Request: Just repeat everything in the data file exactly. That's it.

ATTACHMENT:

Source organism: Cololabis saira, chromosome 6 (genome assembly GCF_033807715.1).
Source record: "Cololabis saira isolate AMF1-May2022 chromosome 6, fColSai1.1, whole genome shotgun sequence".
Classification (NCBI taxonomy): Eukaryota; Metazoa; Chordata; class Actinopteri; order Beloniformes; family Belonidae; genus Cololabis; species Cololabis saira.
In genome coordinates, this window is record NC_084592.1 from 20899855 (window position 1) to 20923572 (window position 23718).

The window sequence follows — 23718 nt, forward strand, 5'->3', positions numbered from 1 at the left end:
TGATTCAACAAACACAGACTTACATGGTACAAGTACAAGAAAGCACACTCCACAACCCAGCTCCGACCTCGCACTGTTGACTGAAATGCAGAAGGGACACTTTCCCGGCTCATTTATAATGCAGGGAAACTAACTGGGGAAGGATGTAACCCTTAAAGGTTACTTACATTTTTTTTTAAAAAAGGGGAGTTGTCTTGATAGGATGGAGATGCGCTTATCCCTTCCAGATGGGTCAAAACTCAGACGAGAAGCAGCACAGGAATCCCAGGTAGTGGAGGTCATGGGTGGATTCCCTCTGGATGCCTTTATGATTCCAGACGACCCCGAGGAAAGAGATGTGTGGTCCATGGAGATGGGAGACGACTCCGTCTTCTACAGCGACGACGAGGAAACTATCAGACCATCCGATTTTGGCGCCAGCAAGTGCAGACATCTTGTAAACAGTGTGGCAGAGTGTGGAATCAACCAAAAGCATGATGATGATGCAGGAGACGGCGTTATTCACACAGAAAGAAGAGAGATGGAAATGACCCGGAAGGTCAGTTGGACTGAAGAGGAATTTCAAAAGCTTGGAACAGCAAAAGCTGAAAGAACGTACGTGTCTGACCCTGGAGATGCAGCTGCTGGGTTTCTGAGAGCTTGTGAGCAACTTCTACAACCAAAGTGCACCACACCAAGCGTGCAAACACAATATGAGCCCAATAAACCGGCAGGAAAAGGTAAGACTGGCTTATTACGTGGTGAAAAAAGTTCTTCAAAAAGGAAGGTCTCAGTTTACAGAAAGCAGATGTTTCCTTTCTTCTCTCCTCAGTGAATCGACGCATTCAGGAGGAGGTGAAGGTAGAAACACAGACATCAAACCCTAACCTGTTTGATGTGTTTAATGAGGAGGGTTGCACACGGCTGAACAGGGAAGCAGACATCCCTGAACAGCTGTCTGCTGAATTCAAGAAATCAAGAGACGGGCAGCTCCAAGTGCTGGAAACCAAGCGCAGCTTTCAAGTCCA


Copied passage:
Source organism: Cololabis saira, chromosome 6 (genome assembly GCF_033807715.1).
Source record: "Cololabis saira isolate AMF1-May2022 chromosome 6, fColSai1.1, whole genome shotgun sequence".
Classification (NCBI taxonomy): Eukaryota; Metazoa; Chordata; class Actinopteri; order Beloniformes; family Belonidae; genus Cololabis; species Cololabis saira.
In genome coordinates, this window is record NC_084592.1 from 20899855 (window position 1) to 20923572 (window position 23718).

The window sequence follows — 23718 nt, forward strand, 5'->3', positions numbered from 1 at the left end:
TGATTCAACAAACACAGACTTACATGGTACAAGTACAAGAAAGCACACTCCACAACCCAGCTCCGACCTCGCACTGTTGACTGAAATGCAGAAGGGACACTTTCCCGGCTCATTTATAATGCAGGGAAACTAACTGGGGAAGGATGTAACCCTTAAAGGTTACTTACATTTTTTTTTAAAAAAGGGGAGTTGTCTTGATAGGATGGAGATGCGCTTATCCCTTCCAGATGGGTCAAAACTCAGACGAGAAGCAGCACAGGAATCCCAGGTAGTGGAGGTCATGGGTGGATTCCCTCTGGATGCCTTTATGATTCCAGACGACCCCGAGGAAAGAGATGTGTGGTCCATGGAGATGGGAGACGACTCCGTCTTCTACAGCGACGACGAGGAAACTATCAGACCATCCGATTTTGGCGCCAGCAAGTGCAGACATCTTGTAAACAGTGTGGCAGAGTGTGGAATCAACCAAAAGCATGATGATGATGCAGGAGACGGCGTTATTCACACAGAAAGAAGAGAGATGGAAATGACCCGGAAGGTCAGTTGGACTGAAGAGGAATTTCAAAAGCTTGGAACAGCAAAAGCTGAAAGAACGTACGTGTCTGACCCTGGAGATGCAGCTGCTGGGTTTCTGAGAGCTTGTGAGCAACTTCTACAACCAAAGTGCACCACACCAAGCGTGCAAACACAATATGAGCCCAATAAACCGGCAGGAAAAGGTAAGACTGGCTTATTACGTGGTGAAAAAAGTTCTTCAAAAAGGAAGGTCTCAGTTTACAGAAAGCAGATGTTTCCTTTCTTCTCTCCTCAGTGAATCGACGCATTCAGGAGGAGGTGAAGGTAGAAACACAGACATCAAACCCTAACCTGTTTGATGTGTTTAATGAGGAGGGTTGCACACGGCTGAACAGGGAAGCAGACATCCCTGAACAGCTGTCTGCTGAATTCAAGAAATCAAGAGACGGGCAGCTCCAAGTGCTGGAAACCAAGCGCAGCTTTCAAGTCCA